From the Sunday Start column by Morgan Stanley’s Graham Secker, head of European Equity Strategy
Is the Tide Rising?
It is often said that a rising tide lifts all boats, but perhaps the more pertinent question just now is whether this logic works in reverse. July saw over 80% of European companies post a rise in their share price, and performance has remained strong so far this month. This breadth of positive returns has been a rare occurrence in Europe in recent years, but does this augur an upturn in economic activity ahead or is it a sign that investor optimism has overreached?
1) “Members generally agreed that, before taking another step in removing monetary accommodation, it was prudent to accumulate more data in order to gauge the underlying momentum in the labor market and economic activity.”
2) “A couple of [participants] advocating an increase at this meeting
3) “Some participants noted that recent signs of a moderate step-up in wage increases provided further evidence of improving labor market conditions. Although most participants judged that labor market conditions were at or approaching those consistent with maximum employment, their views on the implications for progress on the Committee’s policy objectives varied. Some of them believed that a convergence to a more moderate, sustainable pace of job gains would soon be necessary to prevent an unwanted increase in inflationary pressures. Other participants continued to judge that labor utilization remained below that consistent with the Committee’s maximum-employment objective.”
4) “The expected policy path implied by market quotes fell further in the aftermath of the Brexit vote, but it later retraced most of the earlier declines, supported by better-than-expected domestic data releases–particularly the employment and retail sales reports for June–as well as improved sentiment regarding the possible near-term implications of Brexit.”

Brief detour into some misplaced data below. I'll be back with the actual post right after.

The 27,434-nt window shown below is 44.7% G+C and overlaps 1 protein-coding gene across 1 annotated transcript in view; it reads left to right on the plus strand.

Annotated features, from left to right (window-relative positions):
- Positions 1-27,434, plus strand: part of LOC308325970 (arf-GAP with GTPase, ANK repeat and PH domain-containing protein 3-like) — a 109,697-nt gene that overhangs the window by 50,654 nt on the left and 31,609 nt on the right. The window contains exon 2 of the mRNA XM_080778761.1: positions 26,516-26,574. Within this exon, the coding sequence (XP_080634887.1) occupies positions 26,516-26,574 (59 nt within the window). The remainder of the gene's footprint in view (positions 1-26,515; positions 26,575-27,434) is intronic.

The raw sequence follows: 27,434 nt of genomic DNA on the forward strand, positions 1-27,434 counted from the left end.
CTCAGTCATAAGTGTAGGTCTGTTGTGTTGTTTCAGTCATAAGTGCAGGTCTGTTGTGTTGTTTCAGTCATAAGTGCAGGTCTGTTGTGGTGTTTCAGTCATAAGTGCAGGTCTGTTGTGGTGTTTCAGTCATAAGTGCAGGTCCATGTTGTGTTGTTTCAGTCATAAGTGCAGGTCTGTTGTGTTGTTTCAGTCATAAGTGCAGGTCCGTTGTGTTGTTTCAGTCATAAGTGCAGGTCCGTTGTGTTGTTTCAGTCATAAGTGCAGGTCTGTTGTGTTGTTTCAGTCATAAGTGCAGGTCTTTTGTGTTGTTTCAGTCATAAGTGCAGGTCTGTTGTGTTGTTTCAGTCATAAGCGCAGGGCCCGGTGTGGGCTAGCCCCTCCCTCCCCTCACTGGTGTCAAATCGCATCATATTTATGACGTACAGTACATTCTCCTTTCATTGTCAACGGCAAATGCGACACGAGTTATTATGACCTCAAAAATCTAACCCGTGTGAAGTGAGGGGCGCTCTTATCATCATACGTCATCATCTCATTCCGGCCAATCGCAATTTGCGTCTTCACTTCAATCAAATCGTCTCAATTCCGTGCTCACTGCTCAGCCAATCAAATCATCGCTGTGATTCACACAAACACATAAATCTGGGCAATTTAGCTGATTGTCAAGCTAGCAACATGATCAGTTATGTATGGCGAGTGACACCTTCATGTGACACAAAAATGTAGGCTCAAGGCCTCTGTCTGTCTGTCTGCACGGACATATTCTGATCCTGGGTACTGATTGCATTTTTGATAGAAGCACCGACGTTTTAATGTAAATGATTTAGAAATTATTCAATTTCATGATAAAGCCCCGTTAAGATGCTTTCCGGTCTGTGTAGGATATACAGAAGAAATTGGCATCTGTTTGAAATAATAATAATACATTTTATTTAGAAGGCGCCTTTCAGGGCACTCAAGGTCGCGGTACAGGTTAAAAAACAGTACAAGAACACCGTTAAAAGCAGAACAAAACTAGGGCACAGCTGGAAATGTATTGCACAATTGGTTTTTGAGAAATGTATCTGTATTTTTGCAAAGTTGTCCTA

5) “Several noted that while the outlook for consumer spending remained positive, continued weakness in business investment and the possibility of slower improvement in the housing sector posed some downside risks to their forecasts.”
6) Several headlines note a “split” in the FOMC but that’s an interpretation. The word “split” isn’t used in the Minutes.
The public drama played out between Beijing’s top economic planning agency and the central bank over monetary policy highlighted rifts within China’s government that could affect the ruling Communist Party’s personnel affairs.
The National Development and Reform Commission issued recommendations that day for boosting investment in China, including cutting interest rates and lowering banks’ reserve requirements at an appropriate time. Chinese stock prices jumped after the statement was published.
The People’s Bank of China and the NDRC, whose duties include investment authorizations, are both part of the government — but neither has power over the other. It is rare for another government agency to push the central bank toward monetary easing, and even less common for such comments to be made in public.
Lu Zhengwei, chief economist of the Industrial Bank, said the NDRC statement contains a political signal. Many viewed it as a sign of the growing pressure the central bank faces calls grow within the government for monetary easing.
But the central bank, which announced in the afternoon that it held a meeting with the heads of local branches, made no mention of monetary easing and simply said it planned to maintain a prudent policy for the rest of the year.
The US private sector tacked on more jobs than economists forecast last month, payroll processor ADP said ahead of Friday’s closely-watched monthly employment report.
The private sector added 179,000 jobs in July, topping Wall Street estimates of 170,000. The pace was also faster than the 176,000 increase in June, ADP said.
It comes come ahead of a key jobs report from the US Labor Department due on Friday. Economists expect the economy to have added 180,000 jobs in July, down from 287,000 the month prior – a pace that is set to put further downward pressure on the unemployment rate.
July’s upbeat jobs data are a key indicator that the economy is bouncing back from a weak start to the year.